Bombardier has said that it is in talks with Japanese firm Mitsubishi Heavy Industries to sell its loss-making Canadair Regional Jet (CRJ) commercial aircraft business to focus on private jets.

The CRJs are regional jets with a seating capacity of 50 to 104 passengers and have a maximum range around 3,000km. The central fuselages of these planes are manufactured at Bombardier’s facility in Belfast, Northern Ireland.

In recent years, Bombardier has concentrated on bringing the C Series airliner, rebranded as the A220, to market. These are 100 to 150-seat aircraft that can fly twice the distance covered by CRJs.

Aviation news service The Air Current originally reported that Mitsubishi is in negotiations to buy the CRJ and that an announcement is expected at the start of the Paris Air Show in France on 17 June.

In May, Bombardier put its Northern Ireland operation up for sale. Last year, the company sold part of its passenger jet operations to Airbus.

Mitsubishi Heavy confirmed that it is in talks to buy the CRJ business. The company is looking for expertise to develop and certify its regional jet programme, the Mitsubishi Regional Jet (MRJ).

The MRJ will be Japan’s first domestically produced passenger jet, a 90-seat aircraft that is expected to compete with the CRJ and aircraft from Brazil’s Embraer.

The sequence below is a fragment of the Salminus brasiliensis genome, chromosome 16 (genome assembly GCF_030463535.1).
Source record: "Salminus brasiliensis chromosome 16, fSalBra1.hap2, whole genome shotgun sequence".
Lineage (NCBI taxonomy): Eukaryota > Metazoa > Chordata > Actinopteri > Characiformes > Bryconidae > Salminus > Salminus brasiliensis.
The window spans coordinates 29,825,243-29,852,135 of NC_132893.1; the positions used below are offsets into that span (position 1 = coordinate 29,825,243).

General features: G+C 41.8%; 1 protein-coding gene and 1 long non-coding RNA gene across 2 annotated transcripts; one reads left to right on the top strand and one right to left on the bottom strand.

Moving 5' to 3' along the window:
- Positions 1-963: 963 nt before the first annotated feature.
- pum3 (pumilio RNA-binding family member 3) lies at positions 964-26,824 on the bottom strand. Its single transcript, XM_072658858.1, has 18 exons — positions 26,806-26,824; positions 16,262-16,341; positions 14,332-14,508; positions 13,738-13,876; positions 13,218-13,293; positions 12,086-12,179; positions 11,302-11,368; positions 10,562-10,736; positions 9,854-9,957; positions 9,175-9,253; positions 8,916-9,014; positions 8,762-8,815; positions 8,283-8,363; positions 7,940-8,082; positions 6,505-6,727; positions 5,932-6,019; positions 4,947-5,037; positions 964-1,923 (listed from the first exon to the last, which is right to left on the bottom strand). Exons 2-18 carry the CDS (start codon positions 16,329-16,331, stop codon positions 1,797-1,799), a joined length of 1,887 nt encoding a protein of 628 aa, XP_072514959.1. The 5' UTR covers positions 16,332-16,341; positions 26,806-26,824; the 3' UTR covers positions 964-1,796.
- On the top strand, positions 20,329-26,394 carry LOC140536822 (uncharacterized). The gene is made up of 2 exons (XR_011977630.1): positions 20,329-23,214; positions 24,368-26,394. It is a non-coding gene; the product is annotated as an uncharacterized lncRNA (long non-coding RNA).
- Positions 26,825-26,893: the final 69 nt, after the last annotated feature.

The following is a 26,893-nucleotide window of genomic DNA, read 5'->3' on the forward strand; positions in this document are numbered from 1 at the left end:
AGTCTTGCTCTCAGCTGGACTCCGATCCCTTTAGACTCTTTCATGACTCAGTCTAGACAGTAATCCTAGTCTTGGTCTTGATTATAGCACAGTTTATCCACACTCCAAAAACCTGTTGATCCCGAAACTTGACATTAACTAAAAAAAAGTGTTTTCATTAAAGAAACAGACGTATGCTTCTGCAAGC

Does civil aviation need nationalisation to survive?

View Results

Loading ... Loading ...

Mitsubishi Heavy said in a statement: “It is true that we are in discussions relating to a possible transaction involving Bombardier’s regional jet programme.

“However, neither has any corporate decision been made nor are there any prospects as to the contents of such a transaction.”

“Mitsubishi Heavy is looking for expertise to develop and certify its regional jet programme, the Mitsubishi Regional Jet.”

The deal, if successful, is expected to boost the production capability of the Japanese company by providing Bombardier’s patents, engineering team, sales and support network, as well as an installed base of customers, particularly in North America.

For Bombardier, divesting the last remaining line of commercial aircraft would mark the end of 33 years of commercial aerospace history.

Bombardier said that it would explore strategic options for the CRJ programme.

Recently, Bombardier had taken Mitsubishi Aircraft, a unit of Mitsubishi Heavy, to court over allegations that former Bombardier employees divulged trade secrets to help with the development and certification of the MRJ regional jet.

Mitsubishi’s MRJ has been delayed by several years and its first customer, ANA Holdings, which was supposed to receive the Mitsubishi Regional Jet in 2013, now expects the aircraft in 2020.